From the sexual debasement of Berlin, Laure moved on to what her family saw as the political debasement of Communism. As a daughter of the upper bourgeoisie, she had been discouraged from associating with the servant girls and workmen who daily serviced the household; work, she was told, ‘made one ugly and dirty’. Later, like many affluent rebels in the early Thirties, she turned towards the Left, investing it with the same religious aura that had earlier marked her love for Bernier and her masochism with Trautner. She studied Russian at the prestigious Ecole de Langues Orientales in Paris, then moved to a garret in Moscow in an attempt to live like a proletarian. She even tried to spend the winter in an isolated peasant village. Yet, as Bataille recognised, her conviction was less political than psychological: ‘What dominated her was the need to give herself completely, and honestly. She wanted to become a militant revolutionary, yet her agitation was vain and feverish.’ She was, in any case, unprepared for the harshness of the Russian winter and its privations: soon after arriving among the muzhiks, she fell deathly ill and had to be brought home.
Laure’s political activities did not end there, however. Back in Paris she became the lover of Boris Souvarine, editor of the militant Communist periodical La Critique sociale, which she helped finance. According to Bataille, it was also during this period that Laure would ‘seduce vulgar men and make love to them, even in the toilet of a train’. Souvarine, with all the puritanism of a good Soviet, made it his mission to save her from this nostalgie de la boue, treating her ‘like an invalid, like a child’, and being ‘more a father to her than a lover’. Such a bond could not last, and when Bataille spent a weekend with the couple in 1934, he quickly realised that Laure’s relationship with Souvarine was ‘poisoned’.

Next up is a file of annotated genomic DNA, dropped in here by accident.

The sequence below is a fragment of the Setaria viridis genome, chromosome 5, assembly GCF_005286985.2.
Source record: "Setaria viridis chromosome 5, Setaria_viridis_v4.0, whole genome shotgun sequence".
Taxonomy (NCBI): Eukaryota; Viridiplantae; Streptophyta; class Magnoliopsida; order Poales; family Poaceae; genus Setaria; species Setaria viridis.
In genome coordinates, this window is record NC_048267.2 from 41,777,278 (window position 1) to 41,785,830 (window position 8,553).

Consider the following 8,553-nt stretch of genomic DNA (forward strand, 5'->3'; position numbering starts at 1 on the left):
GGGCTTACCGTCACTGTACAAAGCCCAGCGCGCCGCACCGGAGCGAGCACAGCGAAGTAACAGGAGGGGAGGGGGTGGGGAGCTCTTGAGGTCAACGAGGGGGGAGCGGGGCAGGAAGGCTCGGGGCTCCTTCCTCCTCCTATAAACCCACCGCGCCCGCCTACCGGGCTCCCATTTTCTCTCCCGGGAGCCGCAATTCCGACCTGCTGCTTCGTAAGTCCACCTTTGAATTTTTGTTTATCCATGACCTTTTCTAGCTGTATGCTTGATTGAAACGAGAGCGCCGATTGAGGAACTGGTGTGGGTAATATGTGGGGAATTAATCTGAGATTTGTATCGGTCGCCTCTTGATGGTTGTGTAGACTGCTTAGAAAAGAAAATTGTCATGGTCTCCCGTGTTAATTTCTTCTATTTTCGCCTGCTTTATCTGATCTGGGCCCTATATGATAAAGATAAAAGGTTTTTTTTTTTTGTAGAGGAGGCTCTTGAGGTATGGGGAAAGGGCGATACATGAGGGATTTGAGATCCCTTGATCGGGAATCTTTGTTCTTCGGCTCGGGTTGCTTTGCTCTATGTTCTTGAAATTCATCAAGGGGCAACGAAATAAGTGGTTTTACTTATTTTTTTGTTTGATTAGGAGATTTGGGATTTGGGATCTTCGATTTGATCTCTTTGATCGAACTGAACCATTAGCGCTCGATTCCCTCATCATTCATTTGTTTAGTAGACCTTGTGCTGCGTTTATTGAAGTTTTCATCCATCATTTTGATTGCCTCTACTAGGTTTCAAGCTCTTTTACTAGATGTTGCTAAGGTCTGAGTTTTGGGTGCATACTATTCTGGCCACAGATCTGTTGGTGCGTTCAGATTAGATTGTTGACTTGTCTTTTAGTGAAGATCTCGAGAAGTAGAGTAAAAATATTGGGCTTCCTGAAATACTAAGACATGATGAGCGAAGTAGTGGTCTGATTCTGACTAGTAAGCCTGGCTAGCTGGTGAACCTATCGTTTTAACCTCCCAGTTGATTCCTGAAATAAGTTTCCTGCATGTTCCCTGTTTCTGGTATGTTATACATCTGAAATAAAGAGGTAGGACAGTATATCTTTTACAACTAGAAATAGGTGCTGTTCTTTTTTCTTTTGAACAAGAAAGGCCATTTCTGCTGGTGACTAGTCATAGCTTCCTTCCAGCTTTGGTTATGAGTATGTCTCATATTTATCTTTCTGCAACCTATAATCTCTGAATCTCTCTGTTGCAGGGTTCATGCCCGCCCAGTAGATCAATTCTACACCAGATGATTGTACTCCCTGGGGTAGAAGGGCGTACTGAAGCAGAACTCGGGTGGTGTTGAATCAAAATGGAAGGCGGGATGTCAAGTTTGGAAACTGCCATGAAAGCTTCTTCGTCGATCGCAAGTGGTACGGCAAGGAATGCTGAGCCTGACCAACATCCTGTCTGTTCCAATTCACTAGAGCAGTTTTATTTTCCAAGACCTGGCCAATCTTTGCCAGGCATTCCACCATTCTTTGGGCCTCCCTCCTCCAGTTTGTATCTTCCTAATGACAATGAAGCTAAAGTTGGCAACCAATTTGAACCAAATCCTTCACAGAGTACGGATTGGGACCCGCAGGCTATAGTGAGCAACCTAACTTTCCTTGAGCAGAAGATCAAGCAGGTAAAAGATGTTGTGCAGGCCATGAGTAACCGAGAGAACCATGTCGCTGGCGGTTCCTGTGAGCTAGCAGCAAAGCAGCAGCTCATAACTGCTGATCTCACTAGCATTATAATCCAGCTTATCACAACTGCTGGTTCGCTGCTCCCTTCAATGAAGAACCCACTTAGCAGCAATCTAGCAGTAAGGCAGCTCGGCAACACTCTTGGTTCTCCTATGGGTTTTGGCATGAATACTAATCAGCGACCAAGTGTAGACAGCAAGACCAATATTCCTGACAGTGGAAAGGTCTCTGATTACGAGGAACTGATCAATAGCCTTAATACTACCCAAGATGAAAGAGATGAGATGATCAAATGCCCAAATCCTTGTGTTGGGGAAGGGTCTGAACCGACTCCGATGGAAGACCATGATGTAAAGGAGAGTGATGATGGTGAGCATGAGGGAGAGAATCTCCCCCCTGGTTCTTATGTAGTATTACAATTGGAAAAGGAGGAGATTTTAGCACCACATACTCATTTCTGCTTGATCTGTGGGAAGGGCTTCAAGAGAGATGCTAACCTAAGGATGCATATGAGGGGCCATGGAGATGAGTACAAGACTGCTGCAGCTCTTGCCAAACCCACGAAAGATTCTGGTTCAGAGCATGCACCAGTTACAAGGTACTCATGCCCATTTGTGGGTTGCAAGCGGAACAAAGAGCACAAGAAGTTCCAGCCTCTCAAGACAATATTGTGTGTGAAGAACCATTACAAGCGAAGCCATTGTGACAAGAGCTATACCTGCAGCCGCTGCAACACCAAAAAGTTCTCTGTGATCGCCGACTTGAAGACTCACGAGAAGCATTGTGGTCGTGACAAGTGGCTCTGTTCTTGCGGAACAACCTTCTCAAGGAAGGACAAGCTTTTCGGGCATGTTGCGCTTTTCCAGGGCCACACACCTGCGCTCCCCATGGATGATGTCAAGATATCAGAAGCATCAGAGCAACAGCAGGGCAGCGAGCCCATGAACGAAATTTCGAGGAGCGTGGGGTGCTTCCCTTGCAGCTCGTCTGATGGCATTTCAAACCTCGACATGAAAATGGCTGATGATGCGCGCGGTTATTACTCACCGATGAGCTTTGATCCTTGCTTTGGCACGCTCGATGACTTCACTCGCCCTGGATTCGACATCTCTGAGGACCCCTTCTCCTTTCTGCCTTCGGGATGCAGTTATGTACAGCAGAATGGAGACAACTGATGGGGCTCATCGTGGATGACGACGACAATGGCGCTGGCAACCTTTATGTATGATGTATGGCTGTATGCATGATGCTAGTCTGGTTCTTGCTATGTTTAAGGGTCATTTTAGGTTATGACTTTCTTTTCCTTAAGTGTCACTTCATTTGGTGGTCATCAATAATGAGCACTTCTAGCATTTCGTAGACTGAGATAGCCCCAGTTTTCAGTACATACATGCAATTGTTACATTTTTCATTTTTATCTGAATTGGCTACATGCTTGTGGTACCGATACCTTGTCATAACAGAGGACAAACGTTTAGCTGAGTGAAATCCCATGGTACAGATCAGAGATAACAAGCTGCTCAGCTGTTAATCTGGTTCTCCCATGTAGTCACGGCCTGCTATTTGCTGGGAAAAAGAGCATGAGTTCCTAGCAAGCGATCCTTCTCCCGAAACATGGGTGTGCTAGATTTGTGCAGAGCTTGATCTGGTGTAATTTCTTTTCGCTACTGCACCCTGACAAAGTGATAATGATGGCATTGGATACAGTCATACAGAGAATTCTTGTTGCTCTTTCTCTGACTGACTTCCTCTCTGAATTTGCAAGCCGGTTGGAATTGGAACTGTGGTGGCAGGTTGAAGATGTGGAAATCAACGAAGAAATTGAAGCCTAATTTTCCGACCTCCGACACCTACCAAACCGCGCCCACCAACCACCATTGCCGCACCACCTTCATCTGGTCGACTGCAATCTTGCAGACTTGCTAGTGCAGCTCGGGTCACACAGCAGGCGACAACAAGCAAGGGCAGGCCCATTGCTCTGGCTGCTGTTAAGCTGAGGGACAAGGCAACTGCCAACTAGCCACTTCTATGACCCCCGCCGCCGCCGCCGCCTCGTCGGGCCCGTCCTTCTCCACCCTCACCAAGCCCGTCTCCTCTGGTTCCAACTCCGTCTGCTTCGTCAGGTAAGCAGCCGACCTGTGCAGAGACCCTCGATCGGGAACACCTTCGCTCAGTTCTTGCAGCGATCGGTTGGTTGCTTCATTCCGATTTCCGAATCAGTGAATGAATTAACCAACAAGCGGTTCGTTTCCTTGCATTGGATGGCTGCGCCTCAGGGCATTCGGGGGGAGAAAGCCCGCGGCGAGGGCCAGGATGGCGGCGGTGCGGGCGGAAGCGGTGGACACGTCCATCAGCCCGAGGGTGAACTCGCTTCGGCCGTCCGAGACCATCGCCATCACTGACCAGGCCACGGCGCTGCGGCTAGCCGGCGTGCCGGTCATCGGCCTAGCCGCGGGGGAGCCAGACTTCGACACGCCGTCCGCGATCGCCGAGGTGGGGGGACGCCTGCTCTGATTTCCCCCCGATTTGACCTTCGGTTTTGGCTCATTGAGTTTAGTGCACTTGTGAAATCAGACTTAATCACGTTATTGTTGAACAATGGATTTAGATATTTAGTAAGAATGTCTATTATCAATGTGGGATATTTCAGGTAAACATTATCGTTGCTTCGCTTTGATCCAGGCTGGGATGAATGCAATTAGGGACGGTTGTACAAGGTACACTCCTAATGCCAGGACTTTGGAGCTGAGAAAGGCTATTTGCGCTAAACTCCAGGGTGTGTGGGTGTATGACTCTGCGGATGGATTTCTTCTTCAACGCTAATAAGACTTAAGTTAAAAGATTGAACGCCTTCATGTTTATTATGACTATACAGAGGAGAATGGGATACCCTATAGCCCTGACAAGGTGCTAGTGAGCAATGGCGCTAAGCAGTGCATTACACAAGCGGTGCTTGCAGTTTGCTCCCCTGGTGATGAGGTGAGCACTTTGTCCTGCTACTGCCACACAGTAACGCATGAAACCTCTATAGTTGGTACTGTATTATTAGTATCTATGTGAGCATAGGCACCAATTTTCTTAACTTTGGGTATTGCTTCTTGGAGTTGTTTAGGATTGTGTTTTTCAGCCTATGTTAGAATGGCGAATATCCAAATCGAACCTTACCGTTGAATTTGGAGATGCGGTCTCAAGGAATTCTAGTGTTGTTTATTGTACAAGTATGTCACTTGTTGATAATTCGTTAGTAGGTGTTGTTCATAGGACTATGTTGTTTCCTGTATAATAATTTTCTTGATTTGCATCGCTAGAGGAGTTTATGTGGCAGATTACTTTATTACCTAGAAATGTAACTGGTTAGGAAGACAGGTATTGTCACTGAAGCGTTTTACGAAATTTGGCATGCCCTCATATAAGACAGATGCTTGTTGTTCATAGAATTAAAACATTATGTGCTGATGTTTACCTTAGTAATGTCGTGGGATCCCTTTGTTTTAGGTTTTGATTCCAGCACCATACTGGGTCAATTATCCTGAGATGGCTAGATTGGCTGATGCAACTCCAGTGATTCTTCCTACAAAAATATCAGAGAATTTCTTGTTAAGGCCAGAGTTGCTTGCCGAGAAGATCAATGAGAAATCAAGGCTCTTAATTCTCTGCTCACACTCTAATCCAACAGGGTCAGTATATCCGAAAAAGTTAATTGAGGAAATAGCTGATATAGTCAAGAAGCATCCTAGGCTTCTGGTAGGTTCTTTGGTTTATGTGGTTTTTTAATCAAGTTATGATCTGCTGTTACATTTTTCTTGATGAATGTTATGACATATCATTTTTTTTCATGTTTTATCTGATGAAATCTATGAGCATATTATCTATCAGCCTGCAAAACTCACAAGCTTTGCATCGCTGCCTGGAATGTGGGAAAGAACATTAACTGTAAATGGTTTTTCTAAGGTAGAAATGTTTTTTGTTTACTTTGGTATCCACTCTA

It was not long after this that Bataille and Laure entered into a friendship that would soon develop into the most passionate affair of both their lives. Bataille was married at the time to the actress Sylvia Maclès (later the wife of Jacques Lacan), but he was immediately seduced by Laure’s implacable intensity. ‘From the first day, I felt a complete clarity between her and me. From the beginning she inspired unreserved trust,’ he later wrote. ‘No one has ever seemed to me as uncompromising and pure as she, or more decidedly “sovereign”, and yet everything in her was devoted to darkness. Nothing came to light.’ One can easily see what brought Laure and Bataille together: the theoretician of eroticism and sacrilege could not help responding to a woman of evident physical appeal, who wallowed in the filth into which he occasionally dipped his big toe (all the while retaining about her an aura of moral purity), who absolutely refused to take anything lightly (Michel Leiris remarked that having a conversation with Laure was like ‘being on the edge of a blade’), and whose directness and intelligence were constant provocations. The character of their relationship can be glimpsed in Bataille’s novel Blue of Noon, in which Laure is cast as ‘Dirty’ to his ‘Troppmann’ (the name taken from a celebrated murderer):